Think you missed all the superblooms this spring? Think again.
Mori Point in Pacifica is attracting hikers from around the Bay Area to see a hillside exploding with golden wildflowers.
A gorgeous spot on any day of the year, Mori Point is part of the Golden Gate National Recreation Area and sits just a 15-minute drive south of the Sunset District of San Francisco in Pacifica.
Originally home to the influential Aramai tribelet of the Ramaytush Ohlone, the land was purchased by Italian immigrant Stefano Mori in 1888. He later built an inn on the scenic point, which became a notorious bootlegging site during Prohibition.
Today trails crisscross its hills and offer 180-degree views of the coast—to Pedro Point in the south and Pacifica Pier, Mount Tam and Point Reyes in the north.
This spring, the Mori Point hillside is covered in a superbloom of wildflowers. Goldfields and tidy tips are everywhere, providing a carpet of sunshine that heads down to the Pacific.
Dots of checker bloom and blue-eyed grass provide a purple contrast to the golden fields. Crowds are trekking the 20-minute uphill trail to the site—even on weekday mornings—with cameras and binoculars at the ready.
With sunny weather on tap for the weekend, consider a day trip to the Peninsula’s own superbloom in Pacifica. Grab a shaking beef bahn mi sandwich at Dinosaurs or a “Godfather” Italian sub at Colombo’s to bring along and enjoy on the point—you’re going to want to hang out a while and soak in the springtime coastal splendor.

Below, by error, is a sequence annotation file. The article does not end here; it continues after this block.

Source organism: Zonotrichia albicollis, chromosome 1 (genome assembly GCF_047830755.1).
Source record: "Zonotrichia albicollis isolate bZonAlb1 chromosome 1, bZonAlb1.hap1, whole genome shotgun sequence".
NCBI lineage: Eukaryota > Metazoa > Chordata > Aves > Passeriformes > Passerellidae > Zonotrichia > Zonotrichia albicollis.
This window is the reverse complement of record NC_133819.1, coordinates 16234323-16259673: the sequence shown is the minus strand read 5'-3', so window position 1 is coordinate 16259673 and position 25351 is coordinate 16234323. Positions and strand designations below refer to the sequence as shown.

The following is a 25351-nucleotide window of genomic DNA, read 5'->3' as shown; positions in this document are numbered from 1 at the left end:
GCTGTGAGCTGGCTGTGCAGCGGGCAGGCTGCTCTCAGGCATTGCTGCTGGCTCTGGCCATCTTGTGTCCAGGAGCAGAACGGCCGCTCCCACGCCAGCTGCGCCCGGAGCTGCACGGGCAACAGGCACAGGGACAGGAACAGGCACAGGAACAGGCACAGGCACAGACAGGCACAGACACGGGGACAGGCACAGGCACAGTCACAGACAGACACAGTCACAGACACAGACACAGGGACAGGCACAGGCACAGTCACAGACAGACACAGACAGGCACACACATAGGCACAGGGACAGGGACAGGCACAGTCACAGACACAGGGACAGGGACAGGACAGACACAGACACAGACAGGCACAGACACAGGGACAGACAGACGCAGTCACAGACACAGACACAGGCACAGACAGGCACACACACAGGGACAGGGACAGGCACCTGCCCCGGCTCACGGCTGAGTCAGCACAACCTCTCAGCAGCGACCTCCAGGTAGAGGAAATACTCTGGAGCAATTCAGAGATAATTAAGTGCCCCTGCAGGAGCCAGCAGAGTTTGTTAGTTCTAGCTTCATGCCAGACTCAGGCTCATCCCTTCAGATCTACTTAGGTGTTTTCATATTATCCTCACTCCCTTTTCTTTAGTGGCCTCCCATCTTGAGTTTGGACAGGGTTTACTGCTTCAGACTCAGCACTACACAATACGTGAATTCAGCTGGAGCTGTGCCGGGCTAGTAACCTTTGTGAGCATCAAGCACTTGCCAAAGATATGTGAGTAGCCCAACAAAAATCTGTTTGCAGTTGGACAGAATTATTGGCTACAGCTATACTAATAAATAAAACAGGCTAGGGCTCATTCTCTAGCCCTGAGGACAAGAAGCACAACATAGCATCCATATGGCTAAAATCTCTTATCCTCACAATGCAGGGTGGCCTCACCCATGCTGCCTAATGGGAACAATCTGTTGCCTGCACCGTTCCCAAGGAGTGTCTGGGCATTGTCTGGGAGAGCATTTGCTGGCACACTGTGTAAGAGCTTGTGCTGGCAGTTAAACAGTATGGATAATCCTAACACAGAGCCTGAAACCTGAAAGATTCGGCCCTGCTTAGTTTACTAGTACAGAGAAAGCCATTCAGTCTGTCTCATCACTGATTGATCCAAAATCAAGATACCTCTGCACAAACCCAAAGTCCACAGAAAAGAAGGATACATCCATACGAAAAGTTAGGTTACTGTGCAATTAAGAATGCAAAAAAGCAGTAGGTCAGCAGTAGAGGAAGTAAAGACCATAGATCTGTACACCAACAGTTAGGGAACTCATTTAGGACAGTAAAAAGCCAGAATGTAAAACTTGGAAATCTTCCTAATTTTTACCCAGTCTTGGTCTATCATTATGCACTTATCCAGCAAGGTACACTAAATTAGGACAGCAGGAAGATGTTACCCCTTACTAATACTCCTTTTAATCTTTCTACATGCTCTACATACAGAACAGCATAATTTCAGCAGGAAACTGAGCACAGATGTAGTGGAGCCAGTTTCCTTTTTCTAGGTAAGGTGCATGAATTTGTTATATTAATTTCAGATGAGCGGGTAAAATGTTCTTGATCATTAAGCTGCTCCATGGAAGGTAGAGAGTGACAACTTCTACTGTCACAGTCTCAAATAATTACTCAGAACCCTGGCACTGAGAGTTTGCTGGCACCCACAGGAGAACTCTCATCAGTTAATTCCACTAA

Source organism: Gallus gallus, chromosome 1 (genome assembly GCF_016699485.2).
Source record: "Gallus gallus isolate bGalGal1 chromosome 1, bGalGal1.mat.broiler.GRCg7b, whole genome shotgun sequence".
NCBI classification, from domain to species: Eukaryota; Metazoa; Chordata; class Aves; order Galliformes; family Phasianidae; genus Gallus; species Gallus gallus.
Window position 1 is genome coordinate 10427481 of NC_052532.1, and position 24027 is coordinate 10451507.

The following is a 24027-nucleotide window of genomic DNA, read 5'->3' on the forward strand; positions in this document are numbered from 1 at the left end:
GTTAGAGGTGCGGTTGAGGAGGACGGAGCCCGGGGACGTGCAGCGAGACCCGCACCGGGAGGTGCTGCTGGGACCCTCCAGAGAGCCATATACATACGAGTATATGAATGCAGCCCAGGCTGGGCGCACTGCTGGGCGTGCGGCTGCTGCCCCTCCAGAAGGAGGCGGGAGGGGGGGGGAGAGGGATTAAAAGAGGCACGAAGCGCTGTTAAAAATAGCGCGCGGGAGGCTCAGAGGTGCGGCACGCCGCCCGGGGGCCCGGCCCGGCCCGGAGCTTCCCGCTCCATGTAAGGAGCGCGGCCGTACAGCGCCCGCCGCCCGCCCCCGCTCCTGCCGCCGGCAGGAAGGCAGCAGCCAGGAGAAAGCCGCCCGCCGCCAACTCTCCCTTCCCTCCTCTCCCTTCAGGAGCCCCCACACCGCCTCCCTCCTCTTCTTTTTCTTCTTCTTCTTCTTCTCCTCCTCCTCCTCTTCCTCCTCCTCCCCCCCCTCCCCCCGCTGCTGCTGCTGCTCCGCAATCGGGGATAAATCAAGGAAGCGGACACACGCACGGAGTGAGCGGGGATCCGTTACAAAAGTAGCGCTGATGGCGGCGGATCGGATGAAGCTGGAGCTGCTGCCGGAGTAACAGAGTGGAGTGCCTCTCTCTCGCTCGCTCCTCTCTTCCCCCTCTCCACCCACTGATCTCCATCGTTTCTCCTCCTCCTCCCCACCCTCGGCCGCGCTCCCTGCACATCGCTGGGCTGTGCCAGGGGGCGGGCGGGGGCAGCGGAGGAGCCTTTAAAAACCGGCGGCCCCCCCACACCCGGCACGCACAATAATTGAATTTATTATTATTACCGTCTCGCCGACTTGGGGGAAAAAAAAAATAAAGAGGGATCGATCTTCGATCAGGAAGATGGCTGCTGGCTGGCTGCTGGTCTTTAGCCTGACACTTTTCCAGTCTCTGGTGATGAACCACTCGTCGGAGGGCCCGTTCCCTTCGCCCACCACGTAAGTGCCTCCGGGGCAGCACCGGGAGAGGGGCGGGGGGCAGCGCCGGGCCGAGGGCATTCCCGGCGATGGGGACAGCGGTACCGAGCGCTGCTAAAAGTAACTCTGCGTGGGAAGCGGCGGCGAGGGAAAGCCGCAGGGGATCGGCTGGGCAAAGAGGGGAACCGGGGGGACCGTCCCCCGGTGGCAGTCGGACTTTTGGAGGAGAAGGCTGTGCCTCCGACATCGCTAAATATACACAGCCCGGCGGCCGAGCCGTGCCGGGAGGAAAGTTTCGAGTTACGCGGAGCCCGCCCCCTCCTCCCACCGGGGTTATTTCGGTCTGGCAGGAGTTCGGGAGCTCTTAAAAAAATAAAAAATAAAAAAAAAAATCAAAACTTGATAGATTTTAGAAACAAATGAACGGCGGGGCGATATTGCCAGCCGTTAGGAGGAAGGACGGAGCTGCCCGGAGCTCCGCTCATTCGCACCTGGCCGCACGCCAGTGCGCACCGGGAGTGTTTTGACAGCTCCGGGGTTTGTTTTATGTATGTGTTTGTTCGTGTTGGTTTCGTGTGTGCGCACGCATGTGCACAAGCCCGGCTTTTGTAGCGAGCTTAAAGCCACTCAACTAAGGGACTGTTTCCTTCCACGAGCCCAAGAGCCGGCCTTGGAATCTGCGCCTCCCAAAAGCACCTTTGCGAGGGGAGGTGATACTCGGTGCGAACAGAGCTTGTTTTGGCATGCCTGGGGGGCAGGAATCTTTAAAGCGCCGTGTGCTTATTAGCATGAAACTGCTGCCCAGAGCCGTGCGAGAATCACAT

And while you’re in Pacifica, be sure to stop and say “goodbye” to Sea Bowl before it closes its doors after six decades on May 31.
How to Get to the Mori Point Superbloom
The biggest parking lot for Mori Point is on the south side of the reserve at 651 San Marlo Way, Pacifica. The bloom has been attracting huge crowds so please park in designated parking lots and not in neighborhoods. The walk from the south side is longer but a stunning trek along the cliffs. Follow a trail that heads for Mori Point itself.
Please don’t trample, touch or pick the wildflowers. Aside from the fact that it’s actually against the law, it’s best to leave the flowers in the fields to make seeds for next year’s blossoms.